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Previously, on my table (~81000 rows), I have had date and time fields set as VARCHAR instead of date/time. All those dates were of the type MM/DD/YY. I changed the type from VARCHAR to DATE and TIME respectively and most of my dates, which had DD >= 13 to 0000-00-00.

Now, I am left with a backup I took 3 months ago (~77400 rows) and then the newer ones. Is there any way that I can restore the older dates?

The way I see it, I'll have to try updating the dates using the older .SQL file for those 77400 rows and after that will have to write a script to check and increment date with each passing 24 hour span in the TIME column.

I didn't have a backup taken after 12th April and didn't consider taking one while altering the database. :(

EDIT

mysql Ver 14.14 Distrib 5.1.61, for debian-linux-gnu (i486) using readline 6.1

CREATE TABLE `latest` (
  `msg` VARCHAR(280) NOT NULL,
  `id` VARCHAR(20) NOT NULL,
  `ctg` VARCHAR(10) NOT NULL,
  `date` VARCHAR(50) NOT NULL COMMENT 'date_format( %m/%d/%y )',
  `time` VARCHAR(50) NOT NULL COMMENT 'date_format( %H:%i:%s )',
  `fid` BIGINT(20) NOT NULL AUTO_INCREMENT,
  PRIMARY KEY (`fid`)
) COLLATE='utf8_general_ci' ENGINE=InnoDB ROW_FORMAT=DEFAULT AUTO_INCREMENT=80685

I changed the table code from that to this:

CREATE TABLE `latest` (
  `msg` VARCHAR(280) NOT NULL,
  `id` VARCHAR(20) NOT NULL,
  `ctg` VARCHAR(10) NOT NULL,
  `date` DATE NOT NULL COMMENT 'date_format( %m/%d/%y )',
  `time` TIME NOT NULL COMMENT 'date_format( %H:%i:%s )',
  `fid` BIGINT(20) NOT NULL AUTO_INCREMENT,
  PRIMARY KEY (`fid`)
) COLLATE='utf8_general_ci' ENGINE=InnoDB ROW_FORMAT=DEFAULT AUTO_INCREMENT=80685
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migrated from stackoverflow.com Jul 10 '12 at 15:38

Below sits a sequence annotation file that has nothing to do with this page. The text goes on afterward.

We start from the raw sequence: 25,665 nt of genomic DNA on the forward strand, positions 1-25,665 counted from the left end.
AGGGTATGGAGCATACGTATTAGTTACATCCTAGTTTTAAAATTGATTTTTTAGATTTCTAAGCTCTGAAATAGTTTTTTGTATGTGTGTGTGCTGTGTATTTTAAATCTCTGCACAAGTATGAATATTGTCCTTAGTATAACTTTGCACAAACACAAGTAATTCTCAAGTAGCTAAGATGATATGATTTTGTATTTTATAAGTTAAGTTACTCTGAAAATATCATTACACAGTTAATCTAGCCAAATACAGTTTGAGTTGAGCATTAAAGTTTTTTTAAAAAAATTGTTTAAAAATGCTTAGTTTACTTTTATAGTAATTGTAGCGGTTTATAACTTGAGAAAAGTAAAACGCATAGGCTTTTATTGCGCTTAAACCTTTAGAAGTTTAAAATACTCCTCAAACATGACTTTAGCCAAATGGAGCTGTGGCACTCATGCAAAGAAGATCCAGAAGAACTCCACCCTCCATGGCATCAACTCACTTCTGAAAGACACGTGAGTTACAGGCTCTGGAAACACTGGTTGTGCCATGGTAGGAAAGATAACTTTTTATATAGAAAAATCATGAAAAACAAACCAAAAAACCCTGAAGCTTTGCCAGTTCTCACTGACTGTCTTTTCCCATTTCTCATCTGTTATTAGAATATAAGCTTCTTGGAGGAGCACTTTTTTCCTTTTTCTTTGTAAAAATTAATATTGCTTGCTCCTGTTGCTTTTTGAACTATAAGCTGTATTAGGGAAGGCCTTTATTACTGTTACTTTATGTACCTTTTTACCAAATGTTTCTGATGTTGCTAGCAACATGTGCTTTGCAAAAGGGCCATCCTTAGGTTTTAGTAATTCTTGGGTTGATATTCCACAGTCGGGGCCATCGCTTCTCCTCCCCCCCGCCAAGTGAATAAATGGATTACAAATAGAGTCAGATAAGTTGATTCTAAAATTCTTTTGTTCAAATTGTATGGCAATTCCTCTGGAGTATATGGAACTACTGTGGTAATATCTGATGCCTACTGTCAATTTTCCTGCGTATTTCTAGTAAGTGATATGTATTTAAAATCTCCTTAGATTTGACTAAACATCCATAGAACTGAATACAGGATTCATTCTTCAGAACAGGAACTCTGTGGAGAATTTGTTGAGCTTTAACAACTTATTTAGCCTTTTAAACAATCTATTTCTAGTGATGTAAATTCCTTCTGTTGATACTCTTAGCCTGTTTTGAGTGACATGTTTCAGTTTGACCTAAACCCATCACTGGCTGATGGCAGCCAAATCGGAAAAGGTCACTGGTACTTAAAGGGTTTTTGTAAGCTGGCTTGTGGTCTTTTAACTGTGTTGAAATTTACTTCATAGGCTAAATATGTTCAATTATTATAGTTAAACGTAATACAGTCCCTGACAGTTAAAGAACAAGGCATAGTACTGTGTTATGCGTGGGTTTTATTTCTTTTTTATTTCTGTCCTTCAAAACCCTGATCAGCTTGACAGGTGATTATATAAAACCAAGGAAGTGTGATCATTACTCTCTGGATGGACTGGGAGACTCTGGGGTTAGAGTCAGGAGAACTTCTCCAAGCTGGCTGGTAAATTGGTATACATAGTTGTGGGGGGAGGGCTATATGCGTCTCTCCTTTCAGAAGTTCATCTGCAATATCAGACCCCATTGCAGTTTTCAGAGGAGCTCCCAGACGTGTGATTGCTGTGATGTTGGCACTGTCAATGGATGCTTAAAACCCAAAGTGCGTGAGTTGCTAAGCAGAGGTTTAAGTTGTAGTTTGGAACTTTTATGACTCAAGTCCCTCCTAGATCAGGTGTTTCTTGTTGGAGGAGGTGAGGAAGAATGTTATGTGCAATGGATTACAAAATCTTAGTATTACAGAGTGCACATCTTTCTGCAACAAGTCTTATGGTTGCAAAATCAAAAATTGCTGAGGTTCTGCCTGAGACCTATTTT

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If this is a question about what you can practically do at this point, it's a better fit for one of the other SE sites. Also, backups. –  Jon Jul 7 '12 at 13:26
    
What's the type of the table in question? Version of MySQL also won't hurt. –  raina77ow Jul 7 '12 at 13:52
    
@raina77ow added them on edit. –  hjpotter92 Jul 7 '12 at 14:04
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2 Answers 2

up vote 2 down vote accepted

Well, usually I use the following approach: instead of altering a live column type (if it's not something really trivial), I add another column of a new type, then set all the values in it (more on it below), then delete the old column after doing all that (and checking that all works ok), using its name as a name for a new column.

Perhaps this approach can still be used. To convert old values use something like this:

UPDATE my_table 
   SET datetime_column = STR_TO_DATE(varchar_column, '%d-%m-%Y')

Please take note that actual format literal might be different in your case; consult the manual and test it for some exact value to be sure.

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Its not possible to restore the older dates. If you change the type of a field in SQL, the server (mySQL?) tries to find the right value by itself. if this fails, it will insert the default value. The older values are lost.

The Solution would be to write a script (PHP?) which will parse all your data and then save it correctly in the database.

The strtotime and date function of PHP could help you a lot. http://de.php.net/manual/de/function.strtotime.php & http://php.net/manual/de/function.date.php

For Example:

date("Y-m-d H:i:s", strtotime(YOUR VCHAR))
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If only I had PHP, such a problem wouldn't have arrived. I only can use luasql. Thanks for the suggestion. :) –  hjpotter92 Jul 7 '12 at 14:06
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